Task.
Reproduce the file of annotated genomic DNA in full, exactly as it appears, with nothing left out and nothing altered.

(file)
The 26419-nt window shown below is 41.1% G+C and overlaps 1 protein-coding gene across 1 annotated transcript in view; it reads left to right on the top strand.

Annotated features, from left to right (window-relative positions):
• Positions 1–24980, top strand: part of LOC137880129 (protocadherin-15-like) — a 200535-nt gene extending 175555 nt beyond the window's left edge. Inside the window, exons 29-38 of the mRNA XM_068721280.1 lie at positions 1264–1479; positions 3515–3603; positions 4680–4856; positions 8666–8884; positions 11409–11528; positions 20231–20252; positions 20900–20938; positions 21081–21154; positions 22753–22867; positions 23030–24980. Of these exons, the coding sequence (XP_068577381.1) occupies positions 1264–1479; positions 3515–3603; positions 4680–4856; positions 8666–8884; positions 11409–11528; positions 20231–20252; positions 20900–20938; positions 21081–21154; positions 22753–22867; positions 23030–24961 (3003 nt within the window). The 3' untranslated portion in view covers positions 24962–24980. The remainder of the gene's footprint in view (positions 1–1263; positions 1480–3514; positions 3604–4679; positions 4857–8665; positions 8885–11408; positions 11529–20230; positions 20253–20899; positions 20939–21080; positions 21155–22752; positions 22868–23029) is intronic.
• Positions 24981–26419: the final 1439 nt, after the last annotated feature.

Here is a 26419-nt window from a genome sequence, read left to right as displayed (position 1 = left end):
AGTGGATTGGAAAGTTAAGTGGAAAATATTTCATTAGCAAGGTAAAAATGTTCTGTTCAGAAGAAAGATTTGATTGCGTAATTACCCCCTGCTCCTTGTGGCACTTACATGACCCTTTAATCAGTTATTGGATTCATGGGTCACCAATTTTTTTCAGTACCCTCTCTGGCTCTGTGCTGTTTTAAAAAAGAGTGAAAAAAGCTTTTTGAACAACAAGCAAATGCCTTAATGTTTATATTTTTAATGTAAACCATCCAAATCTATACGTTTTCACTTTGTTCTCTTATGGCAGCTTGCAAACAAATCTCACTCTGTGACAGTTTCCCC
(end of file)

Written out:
The 26419-nt window shown below is 41.1% G+C and overlaps 1 protein-coding gene across 1 annotated transcript in view; it reads left to right on the top strand.

Annotated features, from left to right (window-relative positions):
• Positions 1–24980, top strand: part of LOC137880129 (protocadherin-15-like) — a 200535-nt gene extending 175555 nt beyond the window's left edge. Inside the window, exons 29-38 of the mRNA XM_068721280.1 lie at positions 1264–1479; positions 3515–3603; positions 4680–4856; positions 8666–8884; positions 11409–11528; positions 20231–20252; positions 20900–20938; positions 21081–21154; positions 22753–22867; positions 23030–24980. Of these exons, the coding sequence (XP_068577381.1) occupies positions 1264–1479; positions 3515–3603; positions 4680–4856; positions 8666–8884; positions 11409–11528; positions 20231–20252; positions 20900–20938; positions 21081–21154; positions 22753–22867; positions 23030–24961 (3003 nt within the window). The 3' untranslated portion in view covers positions 24962–24980. The remainder of the gene's footprint in view (positions 1–1263; positions 1480–3514; positions 3604–4679; positions 4857–8665; positions 8885–11408; positions 11529–20230; positions 20253–20899; positions 20939–21080; positions 21155–22752; positions 22868–23029) is intronic.
• Positions 24981–26419: the final 1439 nt, after the last annotated feature.

Here is a 26419-nt window from a genome sequence, read left to right as displayed (position 1 = left end):
AGTGGATTGGAAAGTTAAGTGGAAAATATTTCATTAGCAAGGTAAAAATGTTCTGTTCAGAAGAAAGATTTGATTGCGTAATTACCCCCTGCTCCTTGTGGCACTTACATGACCCTTTAATCAGTTATTGGATTCATGGGTCACCAATTTTTTTCAGTACCCTCTCTGGCTCTGTGCTGTTTTAAAAAAGAGTGAAAAAAGCTTTTTGAACAACAAGCAAATGCCTTAATGTTTATATTTTTAATGTAAACCATCCAAATCTATACGTTTTCACTTTGTTCTCTTATGGCAGCTTGCAAACAAATCTCACTCTGTGACAGTTTCCCC